Clinical reasoning is a complex set of abilities healthcare students have to learn during their studies and continue to further develop in the workplace. Clinical reasoning encompasses the application of knowledge to collect and integrate information from various sources to arrive at a diagnosis and management plan for patients in a shared decision-making process. Due to its multifactorial nature and unconscious components it is both, difficult to learn and teach. A lack of clinical reasoning abilities is a primary cause of cognitive errors in patient care and threats to patient safety including unnecessary pain, treatments, or procedures for patients and increasing the costs of healthcare. In the European Union the number of errors and adverse events in healthcare is estimated at 8-12% of hospitalizations (WHO).
Despite the importance of clinical reasoning for the workplace of healthcare professionals and patient safety there is still a lack of structured and explicit teaching, learning, and assessment of clinical reasoning in healthcare education. Such a training can help to improve patient safety and reduce costs – two priorities of the EU Health policy.
Therefore, the aim of this project is to fill this gap and conceptualize, develop, evaluate, and disseminate a clinical reasoning curriculum in healthcare education for students and a train-the-trainer course for educators on how to teach clinical reasoning.

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Erasmus+ Project Card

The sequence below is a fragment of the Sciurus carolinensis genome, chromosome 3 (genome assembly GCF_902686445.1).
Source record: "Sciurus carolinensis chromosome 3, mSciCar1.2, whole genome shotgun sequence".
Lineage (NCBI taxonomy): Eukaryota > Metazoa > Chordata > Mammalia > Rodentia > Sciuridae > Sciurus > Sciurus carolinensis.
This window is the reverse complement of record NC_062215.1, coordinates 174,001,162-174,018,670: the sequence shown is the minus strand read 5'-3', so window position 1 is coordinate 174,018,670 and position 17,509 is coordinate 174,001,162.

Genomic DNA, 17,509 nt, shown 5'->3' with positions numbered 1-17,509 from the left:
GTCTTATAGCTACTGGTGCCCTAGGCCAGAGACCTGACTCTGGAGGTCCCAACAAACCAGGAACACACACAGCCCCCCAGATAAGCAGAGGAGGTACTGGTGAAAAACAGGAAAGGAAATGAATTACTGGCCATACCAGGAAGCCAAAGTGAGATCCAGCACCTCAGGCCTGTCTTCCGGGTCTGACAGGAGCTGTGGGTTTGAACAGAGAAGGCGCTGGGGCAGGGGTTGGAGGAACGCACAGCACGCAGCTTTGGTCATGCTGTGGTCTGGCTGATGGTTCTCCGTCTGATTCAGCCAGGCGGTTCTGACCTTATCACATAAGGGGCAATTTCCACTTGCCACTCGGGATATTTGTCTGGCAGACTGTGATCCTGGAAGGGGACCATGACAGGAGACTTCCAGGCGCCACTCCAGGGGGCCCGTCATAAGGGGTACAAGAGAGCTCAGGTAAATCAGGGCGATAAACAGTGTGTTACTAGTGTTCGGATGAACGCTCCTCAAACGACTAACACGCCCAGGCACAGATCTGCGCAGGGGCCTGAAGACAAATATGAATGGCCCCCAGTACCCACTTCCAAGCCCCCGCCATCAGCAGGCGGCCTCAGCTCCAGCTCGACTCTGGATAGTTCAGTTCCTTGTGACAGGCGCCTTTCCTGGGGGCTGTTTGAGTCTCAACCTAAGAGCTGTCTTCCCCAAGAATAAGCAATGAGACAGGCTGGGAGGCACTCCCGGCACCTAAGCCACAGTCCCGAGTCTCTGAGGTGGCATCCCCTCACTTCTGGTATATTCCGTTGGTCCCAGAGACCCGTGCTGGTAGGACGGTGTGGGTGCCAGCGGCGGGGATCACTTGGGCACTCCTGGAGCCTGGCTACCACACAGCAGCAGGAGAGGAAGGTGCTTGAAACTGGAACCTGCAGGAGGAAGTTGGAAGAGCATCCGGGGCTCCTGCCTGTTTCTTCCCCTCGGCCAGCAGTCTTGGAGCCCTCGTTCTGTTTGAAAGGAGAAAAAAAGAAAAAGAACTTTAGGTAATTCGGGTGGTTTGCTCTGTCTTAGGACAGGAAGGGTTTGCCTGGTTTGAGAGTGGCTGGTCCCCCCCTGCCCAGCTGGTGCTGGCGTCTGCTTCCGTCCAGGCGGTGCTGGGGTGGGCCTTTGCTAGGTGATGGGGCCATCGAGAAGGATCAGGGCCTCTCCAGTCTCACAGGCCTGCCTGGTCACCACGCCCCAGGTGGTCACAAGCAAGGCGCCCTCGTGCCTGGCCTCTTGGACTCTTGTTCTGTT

Events & Meetings

Medical Education Forum in Kraków

The 2nd international Medical Education Forum (MEF) will take place in Kraków on Sep 23rd and 24th 2020 (It has been moved due to Corona!). The exciting program includes presentations on a variety of topics from DID-ACT experts and a workshop on „How to overcome barriers in explicit teaching of clinical reasoning?“
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DID-ACT kick-off

On January 13th and 14th 2020 the DID-ACT kick-off meeting took place at the medical school of the University of Augsburg, Germany. This event included an interprofessional workshop with 25 participants from the faculty and hospital to discuss the different understandings of clinical reasoning in the healthcare professions and potential needs and barriers for teaching.
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Please contact us at info@did-act.eu if you have any questions or comments concerning the project.

Project coordinator: Inga Hege
Medical Education Sciences, University of Augsburg, Universitätsstr. 2, 86159 Augsburg, Germany

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